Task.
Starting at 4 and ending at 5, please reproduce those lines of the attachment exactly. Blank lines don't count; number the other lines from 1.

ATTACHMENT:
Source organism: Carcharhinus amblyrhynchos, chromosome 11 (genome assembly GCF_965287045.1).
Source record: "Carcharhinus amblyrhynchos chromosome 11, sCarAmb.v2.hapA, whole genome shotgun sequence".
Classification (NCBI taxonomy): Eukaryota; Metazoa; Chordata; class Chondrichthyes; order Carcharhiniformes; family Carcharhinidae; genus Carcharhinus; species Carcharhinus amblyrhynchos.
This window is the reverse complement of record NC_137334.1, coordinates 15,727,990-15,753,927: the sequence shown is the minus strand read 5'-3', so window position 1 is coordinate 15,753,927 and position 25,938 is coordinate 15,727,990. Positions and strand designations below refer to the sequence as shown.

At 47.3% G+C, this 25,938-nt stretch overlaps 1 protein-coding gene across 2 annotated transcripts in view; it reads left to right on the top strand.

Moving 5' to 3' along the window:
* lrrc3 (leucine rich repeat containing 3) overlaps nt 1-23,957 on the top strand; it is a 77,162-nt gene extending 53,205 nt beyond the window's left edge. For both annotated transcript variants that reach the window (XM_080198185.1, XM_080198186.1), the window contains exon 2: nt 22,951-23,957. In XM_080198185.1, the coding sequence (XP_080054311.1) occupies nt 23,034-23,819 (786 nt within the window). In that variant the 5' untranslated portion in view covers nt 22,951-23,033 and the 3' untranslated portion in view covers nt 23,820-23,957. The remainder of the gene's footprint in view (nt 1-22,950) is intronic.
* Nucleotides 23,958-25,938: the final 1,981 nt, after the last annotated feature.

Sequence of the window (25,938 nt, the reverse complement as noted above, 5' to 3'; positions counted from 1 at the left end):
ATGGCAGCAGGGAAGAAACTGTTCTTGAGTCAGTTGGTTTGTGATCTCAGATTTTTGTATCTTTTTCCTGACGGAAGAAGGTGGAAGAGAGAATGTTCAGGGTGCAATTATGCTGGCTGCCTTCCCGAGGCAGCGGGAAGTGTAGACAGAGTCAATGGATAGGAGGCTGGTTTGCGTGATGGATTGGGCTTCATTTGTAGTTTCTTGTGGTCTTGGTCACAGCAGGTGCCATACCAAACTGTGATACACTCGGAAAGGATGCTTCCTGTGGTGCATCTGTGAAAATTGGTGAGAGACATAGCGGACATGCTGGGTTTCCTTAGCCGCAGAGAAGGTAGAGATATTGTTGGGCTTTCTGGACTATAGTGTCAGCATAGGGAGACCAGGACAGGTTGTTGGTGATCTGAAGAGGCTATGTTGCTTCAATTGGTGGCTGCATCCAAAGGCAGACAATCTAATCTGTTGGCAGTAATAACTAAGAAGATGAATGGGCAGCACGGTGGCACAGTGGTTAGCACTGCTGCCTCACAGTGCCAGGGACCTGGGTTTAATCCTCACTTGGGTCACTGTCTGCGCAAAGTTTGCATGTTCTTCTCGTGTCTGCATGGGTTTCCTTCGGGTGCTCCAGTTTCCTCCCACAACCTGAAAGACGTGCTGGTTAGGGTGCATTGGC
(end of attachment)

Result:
This window is the reverse complement of record NC_137334.1, coordinates 15,727,990-15,753,927: the sequence shown is the minus strand read 5'-3', so window position 1 is coordinate 15,753,927 and position 25,938 is coordinate 15,727,990. Positions and strand designations below refer to the sequence as shown.

At 47.3% G+C, this 25,938-nt stretch overlaps 1 protein-coding gene across 2 annotated transcripts in view; it reads left to right on the top strand.